5. Conclusions of the Equality Officer
5.1. Section 38A (1) of the Equal Status Acts 2000 to 2004 sets out the burden of proof which applies to claims of discrimination. It requires the complainant to establish, in the first instance, facts upon which she can rely in asserting that she suffered discriminatory treatment. It is only where such a prima facie case has been established that the onus shifts to the respondent to rebut the inference of discrimination raised.
5.2. In making my decision I have taken cognisance of both oral and written submissions made during the investigation.
5.3. Disability in the Act is defined in section 2(1) as:
ii) the total or partial absence of a person’s bodily or mental functions, including the absence of a part of a person’s body,
iii) the presence in the body of organisms causing, or likely to cause, chronic disease or illness,
iv) the malfunction, malformation or disfigurement of a part of a person’s body,
v) a condition or malfunction which results in a person learning differently from a person without the condition or malfunction, or
vi) a condition, disease, or illness which affects a person’s thought processes, perception of reality, emotions or judgment or which results in disturbed behaviour.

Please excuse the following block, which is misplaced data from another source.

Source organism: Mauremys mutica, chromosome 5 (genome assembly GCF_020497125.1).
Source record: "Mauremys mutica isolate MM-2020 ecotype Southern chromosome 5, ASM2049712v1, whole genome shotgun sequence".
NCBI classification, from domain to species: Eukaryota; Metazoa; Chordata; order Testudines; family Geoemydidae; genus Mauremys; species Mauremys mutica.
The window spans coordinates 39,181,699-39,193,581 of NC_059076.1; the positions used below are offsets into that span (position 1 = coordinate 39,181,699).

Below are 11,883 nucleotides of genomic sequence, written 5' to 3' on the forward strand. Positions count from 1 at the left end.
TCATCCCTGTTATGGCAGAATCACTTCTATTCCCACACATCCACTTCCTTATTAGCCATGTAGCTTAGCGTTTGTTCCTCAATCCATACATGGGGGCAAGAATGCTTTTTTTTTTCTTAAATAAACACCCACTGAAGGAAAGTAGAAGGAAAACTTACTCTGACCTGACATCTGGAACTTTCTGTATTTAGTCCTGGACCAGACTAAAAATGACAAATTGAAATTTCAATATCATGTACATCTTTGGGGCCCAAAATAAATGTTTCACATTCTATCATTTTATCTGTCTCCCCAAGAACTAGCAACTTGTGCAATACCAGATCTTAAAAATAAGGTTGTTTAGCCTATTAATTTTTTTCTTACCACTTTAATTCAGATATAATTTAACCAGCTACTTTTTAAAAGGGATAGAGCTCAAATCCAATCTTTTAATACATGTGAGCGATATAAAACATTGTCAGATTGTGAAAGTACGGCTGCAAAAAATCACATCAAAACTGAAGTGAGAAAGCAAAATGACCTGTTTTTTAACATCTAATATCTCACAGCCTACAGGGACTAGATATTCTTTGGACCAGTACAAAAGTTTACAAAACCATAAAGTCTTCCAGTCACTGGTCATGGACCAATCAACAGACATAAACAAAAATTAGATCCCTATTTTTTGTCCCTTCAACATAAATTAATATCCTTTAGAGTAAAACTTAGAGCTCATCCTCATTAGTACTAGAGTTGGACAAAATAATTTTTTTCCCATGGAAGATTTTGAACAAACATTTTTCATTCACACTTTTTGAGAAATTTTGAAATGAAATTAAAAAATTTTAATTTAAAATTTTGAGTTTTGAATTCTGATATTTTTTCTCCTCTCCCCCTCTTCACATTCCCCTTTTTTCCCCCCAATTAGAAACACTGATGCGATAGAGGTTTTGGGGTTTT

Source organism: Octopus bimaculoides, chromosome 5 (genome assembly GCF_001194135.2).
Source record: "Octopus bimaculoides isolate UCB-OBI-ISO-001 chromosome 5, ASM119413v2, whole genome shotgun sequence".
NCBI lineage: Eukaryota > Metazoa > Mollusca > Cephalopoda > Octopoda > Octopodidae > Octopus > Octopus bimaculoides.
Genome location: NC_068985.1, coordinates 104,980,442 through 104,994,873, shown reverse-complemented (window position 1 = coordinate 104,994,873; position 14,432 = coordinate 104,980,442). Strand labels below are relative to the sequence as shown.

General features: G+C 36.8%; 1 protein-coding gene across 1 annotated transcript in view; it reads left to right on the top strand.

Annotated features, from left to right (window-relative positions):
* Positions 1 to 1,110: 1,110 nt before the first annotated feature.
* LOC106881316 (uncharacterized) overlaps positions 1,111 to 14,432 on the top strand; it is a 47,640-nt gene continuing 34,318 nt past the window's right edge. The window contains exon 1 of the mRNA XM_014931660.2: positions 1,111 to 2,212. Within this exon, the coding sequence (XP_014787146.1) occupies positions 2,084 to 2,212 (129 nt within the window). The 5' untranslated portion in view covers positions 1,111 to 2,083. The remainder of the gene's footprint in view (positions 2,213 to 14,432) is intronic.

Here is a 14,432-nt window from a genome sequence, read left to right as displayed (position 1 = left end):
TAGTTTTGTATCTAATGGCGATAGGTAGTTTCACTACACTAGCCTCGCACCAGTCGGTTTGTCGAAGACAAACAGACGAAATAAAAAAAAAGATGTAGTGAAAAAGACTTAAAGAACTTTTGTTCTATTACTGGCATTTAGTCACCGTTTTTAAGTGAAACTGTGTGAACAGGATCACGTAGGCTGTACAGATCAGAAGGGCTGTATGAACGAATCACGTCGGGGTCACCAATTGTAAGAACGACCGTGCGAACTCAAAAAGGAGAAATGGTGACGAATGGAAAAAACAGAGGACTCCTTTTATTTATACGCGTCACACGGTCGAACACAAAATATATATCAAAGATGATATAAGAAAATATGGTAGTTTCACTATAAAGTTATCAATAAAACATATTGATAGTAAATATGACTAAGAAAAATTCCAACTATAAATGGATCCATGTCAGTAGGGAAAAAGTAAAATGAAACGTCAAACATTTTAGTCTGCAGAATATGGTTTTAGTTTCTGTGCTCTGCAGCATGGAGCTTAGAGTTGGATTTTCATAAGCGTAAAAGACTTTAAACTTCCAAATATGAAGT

I accept that the complainant’s condition constitutes a disability within the meaning of section 2(1)(e).
5.4. Section 4 of the Act defines reasonable accommodation:
(1) “For the purposes of this Act discrimination includes a refusal or failure by the provider of a service to do all that is reasonable to accommodate the needs of a person with a disability by providing special treatment or facilities, if without such specialtreatment or facilities it would be impossible or unduly difficult for the person to avail himself or herself of the service”.
(2) “A refusal or failure to provide the special treatment or facilities by which subsection (1) refers shall not be deemed reasonable unless such provision would give rise to a cost, other than a nominal cost, to the provider of the service in question”.
5.5. The complainant is correct in identifying that, in the case of a person with a disability, treating him or her the same as they would have treated a person without a disability or a person with a different disability can constitute discrimination in situations where such same treatment would make it impossible or unduly difficult for the person to avail him or herself of the service. The duty to provide reasonable accommodation arises when a service provider becomes aware of the need to provide special treatment or facilities to a person with a disability. In this case I am very mindful of the fact that the complainant never told anyone working with Bus Eireann that she had a disability nor requested information or assistance from such a person. She relied on the information and assistance of persons not associated with the service provider. In such a situation, it would be inherently unjust to hold a service provider responsible for any alleged inaction. If the complainant had been denied access to toilets facilities by a member of staff, the service provider would have a case to answer. In the circumstances of this case, I cannot find that the respondent has failed to provide reasonable accommodation to the complainant.
The complainant has failed to establish a prima facie case of discrimination. Therefore, the complaint fails.